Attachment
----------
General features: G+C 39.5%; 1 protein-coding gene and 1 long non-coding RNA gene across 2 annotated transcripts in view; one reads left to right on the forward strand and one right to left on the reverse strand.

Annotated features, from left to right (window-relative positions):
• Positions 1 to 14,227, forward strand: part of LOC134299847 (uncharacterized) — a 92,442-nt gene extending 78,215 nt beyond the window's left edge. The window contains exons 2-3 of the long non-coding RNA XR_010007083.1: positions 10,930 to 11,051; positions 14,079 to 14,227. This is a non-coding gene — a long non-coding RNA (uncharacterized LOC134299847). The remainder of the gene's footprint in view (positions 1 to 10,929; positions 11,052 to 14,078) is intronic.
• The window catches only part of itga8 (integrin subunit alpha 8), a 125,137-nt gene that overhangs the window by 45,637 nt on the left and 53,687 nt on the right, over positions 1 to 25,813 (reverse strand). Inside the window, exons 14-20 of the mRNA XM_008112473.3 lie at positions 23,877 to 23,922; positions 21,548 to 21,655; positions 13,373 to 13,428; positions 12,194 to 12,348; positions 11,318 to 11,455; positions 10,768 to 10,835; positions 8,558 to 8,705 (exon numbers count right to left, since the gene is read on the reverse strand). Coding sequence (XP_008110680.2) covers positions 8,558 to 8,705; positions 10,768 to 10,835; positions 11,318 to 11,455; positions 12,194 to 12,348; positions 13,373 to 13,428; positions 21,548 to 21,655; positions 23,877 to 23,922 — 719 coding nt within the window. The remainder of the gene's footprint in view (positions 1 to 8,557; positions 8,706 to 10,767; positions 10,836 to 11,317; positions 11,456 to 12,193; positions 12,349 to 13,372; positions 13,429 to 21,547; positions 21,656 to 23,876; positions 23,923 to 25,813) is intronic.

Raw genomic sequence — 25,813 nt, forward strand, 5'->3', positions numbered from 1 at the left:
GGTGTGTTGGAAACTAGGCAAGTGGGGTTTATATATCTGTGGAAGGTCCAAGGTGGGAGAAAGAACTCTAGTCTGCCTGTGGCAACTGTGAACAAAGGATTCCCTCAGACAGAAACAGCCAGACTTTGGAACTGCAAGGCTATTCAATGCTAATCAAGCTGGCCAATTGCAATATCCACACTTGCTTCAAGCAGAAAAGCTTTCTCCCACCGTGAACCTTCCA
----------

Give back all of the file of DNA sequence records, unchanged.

General features: G+C 39.5%; 1 protein-coding gene and 1 long non-coding RNA gene across 2 annotated transcripts in view; one reads left to right on the forward strand and one right to left on the reverse strand.

Annotated features, from left to right (window-relative positions):
• Positions 1 to 14,227, forward strand: part of LOC134299847 (uncharacterized) — a 92,442-nt gene extending 78,215 nt beyond the window's left edge. The window contains exons 2-3 of the long non-coding RNA XR_010007083.1: positions 10,930 to 11,051; positions 14,079 to 14,227. This is a non-coding gene — a long non-coding RNA (uncharacterized LOC134299847). The remainder of the gene's footprint in view (positions 1 to 10,929; positions 11,052 to 14,078) is intronic.
• The window catches only part of itga8 (integrin subunit alpha 8), a 125,137-nt gene that overhangs the window by 45,637 nt on the left and 53,687 nt on the right, over positions 1 to 25,813 (reverse strand). Inside the window, exons 14-20 of the mRNA XM_008112473.3 lie at positions 23,877 to 23,922; positions 21,548 to 21,655; positions 13,373 to 13,428; positions 12,194 to 12,348; positions 11,318 to 11,455; positions 10,768 to 10,835; positions 8,558 to 8,705 (exon numbers count right to left, since the gene is read on the reverse strand). Coding sequence (XP_008110680.2) covers positions 8,558 to 8,705; positions 10,768 to 10,835; positions 11,318 to 11,455; positions 12,194 to 12,348; positions 13,373 to 13,428; positions 21,548 to 21,655; positions 23,877 to 23,922 — 719 coding nt within the window. The remainder of the gene's footprint in view (positions 1 to 8,557; positions 8,706 to 10,767; positions 10,836 to 11,317; positions 11,456 to 12,193; positions 12,349 to 13,372; positions 13,429 to 21,547; positions 21,656 to 23,876; positions 23,923 to 25,813) is intronic.

Raw genomic sequence — 25,813 nt, forward strand, 5'->3', positions numbered from 1 at the left:
GGTGTGTTGGAAACTAGGCAAGTGGGGTTTATATATCTGTGGAAGGTCCAAGGTGGGAGAAAGAACTCTAGTCTGCCTGTGGCAACTGTGAACAAAGGATTCCCTCAGACAGAAACAGCCAGACTTTGGAACTGCAAGGCTATTCAATGCTAATCAAGCTGGCCAATTGCAATATCCACACTTGCTTCAAGCAGAAAAGCTTTCTCCCACCGTGAACCTTCCA